You perhaps thought Carcieri’s Iraq/Kuwait trip made Roberts acting governor. But a 1992 constitutional amendment deleted wording that put the lieutenant governor in charge whenever the number one was out of state. Indeed, Roberts said she hadn’t known Carcieri was going away until she saw news accounts that he was already abroad.

The Lt. Governor is a Democrat, and a woman, and clearly didn’t get invited to the important meetings. Reading Kiersten Marek’s ‘Partisanship Putting Everyone in Danger’ is enough to give you heartburn — especially the absurd excuse that the Lt.Gov. was kept out of the loop for security reasons. Yeah, I feel more secure now that Gov. Carcieri went to Iraq and got his picture taken.

But I’m not interested in watching various officials throw blame around. I just want to see them start working together and come up with a better plan so this doesn’t happen again.

Partisanship Putting Everyone in Danger

There is a very concerning aspect to Carcieri spokesperson Jeff Neal’s comment about why Elizabeth Roberts, the Lieutenant Governor, was not informed that the Governor was going out of the country. According to Ian Donnis’s post on the lack of communication between the Governor and Lieutenant Governor:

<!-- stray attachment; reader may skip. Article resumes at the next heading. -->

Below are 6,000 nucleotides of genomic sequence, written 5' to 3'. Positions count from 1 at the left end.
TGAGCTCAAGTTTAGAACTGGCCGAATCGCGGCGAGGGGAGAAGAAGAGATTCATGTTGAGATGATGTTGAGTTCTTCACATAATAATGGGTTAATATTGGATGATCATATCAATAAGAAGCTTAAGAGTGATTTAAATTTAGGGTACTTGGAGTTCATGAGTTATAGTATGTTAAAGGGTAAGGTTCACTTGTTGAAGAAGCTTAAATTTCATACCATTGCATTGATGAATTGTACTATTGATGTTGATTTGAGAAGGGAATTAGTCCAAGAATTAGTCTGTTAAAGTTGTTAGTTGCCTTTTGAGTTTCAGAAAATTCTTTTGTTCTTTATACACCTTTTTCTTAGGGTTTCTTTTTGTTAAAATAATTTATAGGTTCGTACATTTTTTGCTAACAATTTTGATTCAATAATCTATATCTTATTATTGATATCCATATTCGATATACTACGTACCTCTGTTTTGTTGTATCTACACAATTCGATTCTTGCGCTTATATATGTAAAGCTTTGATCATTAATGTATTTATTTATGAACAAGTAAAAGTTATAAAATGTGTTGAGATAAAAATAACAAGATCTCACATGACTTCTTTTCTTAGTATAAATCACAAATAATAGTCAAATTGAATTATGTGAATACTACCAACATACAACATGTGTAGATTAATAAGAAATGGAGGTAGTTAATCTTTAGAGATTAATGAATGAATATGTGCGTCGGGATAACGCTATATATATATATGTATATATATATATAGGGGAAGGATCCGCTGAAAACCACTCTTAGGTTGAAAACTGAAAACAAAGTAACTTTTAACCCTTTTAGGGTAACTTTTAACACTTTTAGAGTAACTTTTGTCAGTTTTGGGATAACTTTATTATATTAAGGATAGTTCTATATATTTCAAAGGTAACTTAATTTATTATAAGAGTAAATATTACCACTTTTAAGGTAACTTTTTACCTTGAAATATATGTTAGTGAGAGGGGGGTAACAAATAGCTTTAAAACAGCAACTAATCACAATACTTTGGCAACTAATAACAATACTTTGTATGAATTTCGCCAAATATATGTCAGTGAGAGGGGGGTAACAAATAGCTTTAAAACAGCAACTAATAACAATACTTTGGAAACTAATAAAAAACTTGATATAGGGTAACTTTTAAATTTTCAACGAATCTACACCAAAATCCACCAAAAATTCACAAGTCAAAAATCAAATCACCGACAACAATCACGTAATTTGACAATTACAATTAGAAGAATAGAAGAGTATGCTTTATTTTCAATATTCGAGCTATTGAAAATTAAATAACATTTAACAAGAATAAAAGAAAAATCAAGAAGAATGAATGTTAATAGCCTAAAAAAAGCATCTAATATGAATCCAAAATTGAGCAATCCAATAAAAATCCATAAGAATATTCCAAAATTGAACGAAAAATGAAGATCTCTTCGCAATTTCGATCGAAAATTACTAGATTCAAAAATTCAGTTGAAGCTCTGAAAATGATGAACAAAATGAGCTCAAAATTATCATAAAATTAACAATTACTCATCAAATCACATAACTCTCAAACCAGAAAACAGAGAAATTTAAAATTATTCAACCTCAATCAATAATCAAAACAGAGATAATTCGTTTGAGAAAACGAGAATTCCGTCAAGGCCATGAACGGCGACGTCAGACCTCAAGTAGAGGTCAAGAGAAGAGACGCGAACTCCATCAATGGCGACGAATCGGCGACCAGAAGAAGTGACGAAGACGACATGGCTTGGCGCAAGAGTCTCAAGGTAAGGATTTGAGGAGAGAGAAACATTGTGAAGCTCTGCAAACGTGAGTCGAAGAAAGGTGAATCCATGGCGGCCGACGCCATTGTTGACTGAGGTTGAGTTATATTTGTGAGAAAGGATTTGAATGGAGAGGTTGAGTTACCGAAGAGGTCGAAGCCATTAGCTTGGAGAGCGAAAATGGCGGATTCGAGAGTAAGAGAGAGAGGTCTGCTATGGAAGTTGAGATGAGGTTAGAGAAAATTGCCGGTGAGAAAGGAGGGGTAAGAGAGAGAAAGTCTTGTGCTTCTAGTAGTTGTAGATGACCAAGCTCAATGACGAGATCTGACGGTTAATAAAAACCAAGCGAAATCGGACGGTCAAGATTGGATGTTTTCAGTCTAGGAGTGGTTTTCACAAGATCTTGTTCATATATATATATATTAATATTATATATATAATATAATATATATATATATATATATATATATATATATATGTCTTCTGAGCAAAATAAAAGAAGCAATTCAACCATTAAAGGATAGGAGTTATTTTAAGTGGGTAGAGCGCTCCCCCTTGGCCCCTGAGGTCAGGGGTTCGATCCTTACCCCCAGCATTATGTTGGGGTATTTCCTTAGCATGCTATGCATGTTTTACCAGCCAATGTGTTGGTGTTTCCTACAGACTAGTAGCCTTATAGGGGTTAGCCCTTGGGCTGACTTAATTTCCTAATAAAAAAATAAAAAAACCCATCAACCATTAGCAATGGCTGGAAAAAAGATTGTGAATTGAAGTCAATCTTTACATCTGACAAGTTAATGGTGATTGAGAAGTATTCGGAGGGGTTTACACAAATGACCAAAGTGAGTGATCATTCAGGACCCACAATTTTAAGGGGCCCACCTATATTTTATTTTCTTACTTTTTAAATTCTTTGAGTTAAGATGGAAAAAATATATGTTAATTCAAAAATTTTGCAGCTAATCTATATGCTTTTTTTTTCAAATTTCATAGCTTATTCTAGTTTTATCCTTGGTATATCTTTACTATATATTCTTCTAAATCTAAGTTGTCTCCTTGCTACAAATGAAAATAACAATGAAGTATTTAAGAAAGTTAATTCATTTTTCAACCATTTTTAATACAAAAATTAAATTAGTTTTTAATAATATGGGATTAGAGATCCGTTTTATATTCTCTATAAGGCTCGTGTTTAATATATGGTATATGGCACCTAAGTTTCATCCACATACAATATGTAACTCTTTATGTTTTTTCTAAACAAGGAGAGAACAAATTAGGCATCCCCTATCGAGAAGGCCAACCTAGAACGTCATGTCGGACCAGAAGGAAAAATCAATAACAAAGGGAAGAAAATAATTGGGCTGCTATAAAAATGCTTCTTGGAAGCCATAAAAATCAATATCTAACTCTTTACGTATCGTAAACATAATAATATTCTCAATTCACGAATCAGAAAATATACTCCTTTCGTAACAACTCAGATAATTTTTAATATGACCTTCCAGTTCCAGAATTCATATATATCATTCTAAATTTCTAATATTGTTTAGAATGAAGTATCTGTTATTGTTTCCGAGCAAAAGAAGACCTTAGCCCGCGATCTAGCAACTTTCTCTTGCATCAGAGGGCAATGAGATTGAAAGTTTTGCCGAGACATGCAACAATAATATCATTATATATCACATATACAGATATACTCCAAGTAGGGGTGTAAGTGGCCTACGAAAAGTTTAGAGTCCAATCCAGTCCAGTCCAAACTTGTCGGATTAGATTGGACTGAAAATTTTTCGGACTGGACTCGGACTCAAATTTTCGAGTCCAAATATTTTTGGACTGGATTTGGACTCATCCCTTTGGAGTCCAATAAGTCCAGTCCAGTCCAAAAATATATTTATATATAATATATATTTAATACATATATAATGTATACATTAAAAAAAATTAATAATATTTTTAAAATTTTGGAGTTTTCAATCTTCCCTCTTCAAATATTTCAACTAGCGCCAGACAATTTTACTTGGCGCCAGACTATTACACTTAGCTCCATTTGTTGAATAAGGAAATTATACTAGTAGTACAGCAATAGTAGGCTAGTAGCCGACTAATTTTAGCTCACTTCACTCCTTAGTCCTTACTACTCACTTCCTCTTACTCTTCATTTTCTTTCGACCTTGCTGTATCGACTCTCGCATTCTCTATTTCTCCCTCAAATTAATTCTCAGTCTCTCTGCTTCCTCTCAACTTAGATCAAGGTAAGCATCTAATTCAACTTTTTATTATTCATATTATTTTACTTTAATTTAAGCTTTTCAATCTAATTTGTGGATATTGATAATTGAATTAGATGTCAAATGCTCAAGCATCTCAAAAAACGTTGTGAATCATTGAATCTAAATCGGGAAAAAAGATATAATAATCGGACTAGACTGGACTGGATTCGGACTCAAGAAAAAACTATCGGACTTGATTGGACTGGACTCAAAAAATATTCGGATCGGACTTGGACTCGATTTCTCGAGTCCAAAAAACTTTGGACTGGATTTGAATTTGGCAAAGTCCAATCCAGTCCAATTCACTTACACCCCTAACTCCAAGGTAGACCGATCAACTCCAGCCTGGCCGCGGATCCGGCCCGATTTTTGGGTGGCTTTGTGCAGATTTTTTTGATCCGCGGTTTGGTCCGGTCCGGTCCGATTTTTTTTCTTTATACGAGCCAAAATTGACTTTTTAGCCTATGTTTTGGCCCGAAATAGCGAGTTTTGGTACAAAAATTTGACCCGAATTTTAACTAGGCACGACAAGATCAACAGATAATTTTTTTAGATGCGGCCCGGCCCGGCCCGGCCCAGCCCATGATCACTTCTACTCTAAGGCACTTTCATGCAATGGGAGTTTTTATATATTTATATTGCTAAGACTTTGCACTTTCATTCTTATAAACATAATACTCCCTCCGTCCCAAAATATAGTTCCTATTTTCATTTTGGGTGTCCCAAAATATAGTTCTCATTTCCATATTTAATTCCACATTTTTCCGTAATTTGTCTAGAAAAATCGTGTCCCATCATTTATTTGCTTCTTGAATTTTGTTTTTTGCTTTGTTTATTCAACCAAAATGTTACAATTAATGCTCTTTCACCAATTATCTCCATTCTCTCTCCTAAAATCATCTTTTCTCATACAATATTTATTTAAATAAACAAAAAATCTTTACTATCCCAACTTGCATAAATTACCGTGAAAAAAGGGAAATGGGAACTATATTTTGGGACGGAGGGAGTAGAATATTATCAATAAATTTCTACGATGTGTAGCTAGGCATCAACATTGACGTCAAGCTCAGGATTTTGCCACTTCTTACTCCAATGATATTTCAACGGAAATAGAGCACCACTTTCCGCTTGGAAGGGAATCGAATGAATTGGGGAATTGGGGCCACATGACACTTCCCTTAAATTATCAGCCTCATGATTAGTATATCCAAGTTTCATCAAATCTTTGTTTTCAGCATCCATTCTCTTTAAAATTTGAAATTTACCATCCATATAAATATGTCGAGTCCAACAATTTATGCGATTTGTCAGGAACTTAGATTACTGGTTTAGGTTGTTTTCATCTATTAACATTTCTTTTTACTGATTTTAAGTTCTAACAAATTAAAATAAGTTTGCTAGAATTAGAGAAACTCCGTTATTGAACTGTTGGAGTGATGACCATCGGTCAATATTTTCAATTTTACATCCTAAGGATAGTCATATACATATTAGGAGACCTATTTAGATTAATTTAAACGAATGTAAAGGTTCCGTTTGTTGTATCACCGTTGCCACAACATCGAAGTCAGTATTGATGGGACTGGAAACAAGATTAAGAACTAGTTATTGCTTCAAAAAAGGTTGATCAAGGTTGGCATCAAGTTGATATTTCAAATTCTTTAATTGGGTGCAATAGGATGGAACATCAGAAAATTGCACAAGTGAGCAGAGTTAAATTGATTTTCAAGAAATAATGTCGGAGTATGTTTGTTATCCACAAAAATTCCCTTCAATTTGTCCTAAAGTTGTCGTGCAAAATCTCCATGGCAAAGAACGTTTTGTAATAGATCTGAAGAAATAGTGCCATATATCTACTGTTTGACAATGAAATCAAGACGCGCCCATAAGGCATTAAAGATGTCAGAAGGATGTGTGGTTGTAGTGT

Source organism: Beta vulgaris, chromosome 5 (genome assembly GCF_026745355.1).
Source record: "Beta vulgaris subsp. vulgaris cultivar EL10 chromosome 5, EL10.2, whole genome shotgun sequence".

Neal said he would have to check with the Department of Defense on the specifics of Carcieri’s Iraq trip, “but my understanding is that we were not permitted to share that information [in advance] outside this office.”

So national security now requires not communicating with your own Lieutenant Governor? This is where we have to really wonder if our national security protocols are actually causing more problems than they are preventing. If this is really true (and I doubt that it is) we are going to have real issues with emergency management, if we are wondering whether every piece of information we share outside of our office is going to go directly into the hands of “the enemy.” Come on, Mr. Neal. The Governor was not supposed to tell “anyone outside his office?” Whatever the rules may be, common sense also needs to be exercised. Shouldn’t the Governor of a state tell his successor when he is going to be out of the country, particularly as he is going into a war zone and may be at risk for being caught in the crossfire?

This is partisanship at its worst. And the results were abundantly clear in the ways the city of Providence and the State of Rhode Island could not respond to the needs of the community by enacting emergency management communication on Thursday.

We are lucky to have gotten a “test-drill” and not an even worse emergency with major power outages. Let’s hope we can learn from Thursday’s experience and improve our communication in this divided state.

Loophole the Size of a Drive-Thru

Elizabeth Seal of The Cranston Herald has written an informative piece on the way that a Dunkin’ Donuts drive-thru got approved at 480 Pontiac Avenue despite community opposition because of traffic concerns. From the article:

The neighbors of the gas station on the corner of Pontiac Avenue and Laurens Street are preparing a lawsuit after, unbeknownst to them, an application for a Dunkin’ Donuts drive-through, which they thought had been killed in 2005, was approved after all.